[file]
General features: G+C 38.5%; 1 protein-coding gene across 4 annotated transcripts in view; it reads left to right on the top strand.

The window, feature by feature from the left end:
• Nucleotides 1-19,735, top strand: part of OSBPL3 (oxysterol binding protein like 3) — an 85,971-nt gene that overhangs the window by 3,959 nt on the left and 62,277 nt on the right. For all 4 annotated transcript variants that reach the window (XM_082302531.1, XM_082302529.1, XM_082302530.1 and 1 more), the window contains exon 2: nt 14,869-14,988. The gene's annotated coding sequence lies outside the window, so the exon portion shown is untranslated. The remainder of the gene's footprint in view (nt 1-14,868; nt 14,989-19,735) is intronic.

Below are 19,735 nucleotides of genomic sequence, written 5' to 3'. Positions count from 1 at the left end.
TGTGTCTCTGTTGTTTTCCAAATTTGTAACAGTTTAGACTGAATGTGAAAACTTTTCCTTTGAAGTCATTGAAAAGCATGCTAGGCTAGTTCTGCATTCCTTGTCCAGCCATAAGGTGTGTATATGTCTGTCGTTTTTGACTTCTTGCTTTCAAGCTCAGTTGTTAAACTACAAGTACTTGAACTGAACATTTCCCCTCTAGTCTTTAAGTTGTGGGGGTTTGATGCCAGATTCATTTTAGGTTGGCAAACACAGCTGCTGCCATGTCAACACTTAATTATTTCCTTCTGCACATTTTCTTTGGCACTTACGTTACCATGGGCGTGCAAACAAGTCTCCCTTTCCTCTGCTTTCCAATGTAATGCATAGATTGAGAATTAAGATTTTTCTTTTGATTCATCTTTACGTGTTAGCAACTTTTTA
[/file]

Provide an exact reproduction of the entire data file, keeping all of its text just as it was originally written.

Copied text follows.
General features: G+C 38.5%; 1 protein-coding gene across 4 annotated transcripts in view; it reads left to right on the top strand.

The window, feature by feature from the left end:
• Nucleotides 1-19,735, top strand: part of OSBPL3 (oxysterol binding protein like 3) — an 85,971-nt gene that overhangs the window by 3,959 nt on the left and 62,277 nt on the right. For all 4 annotated transcript variants that reach the window (XM_082302531.1, XM_082302529.1, XM_082302530.1 and 1 more), the window contains exon 2: nt 14,869-14,988. The gene's annotated coding sequence lies outside the window, so the exon portion shown is untranslated. The remainder of the gene's footprint in view (nt 1-14,868; nt 14,989-19,735) is intronic.

Below are 19,735 nucleotides of genomic sequence, written 5' to 3'. Positions count from 1 at the left end.
TGTGTCTCTGTTGTTTTCCAAATTTGTAACAGTTTAGACTGAATGTGAAAACTTTTCCTTTGAAGTCATTGAAAAGCATGCTAGGCTAGTTCTGCATTCCTTGTCCAGCCATAAGGTGTGTATATGTCTGTCGTTTTTGACTTCTTGCTTTCAAGCTCAGTTGTTAAACTACAAGTACTTGAACTGAACATTTCCCCTCTAGTCTTTAAGTTGTGGGGGTTTGATGCCAGATTCATTTTAGGTTGGCAAACACAGCTGCTGCCATGTCAACACTTAATTATTTCCTTCTGCACATTTTCTTTGGCACTTACGTTACCATGGGCGTGCAAACAAGTCTCCCTTTCCTCTGCTTTCCAATGTAATGCATAGATTGAGAATTAAGATTTTTCTTTTGATTCATCTTTACGTGTTAGCAACTTTTTA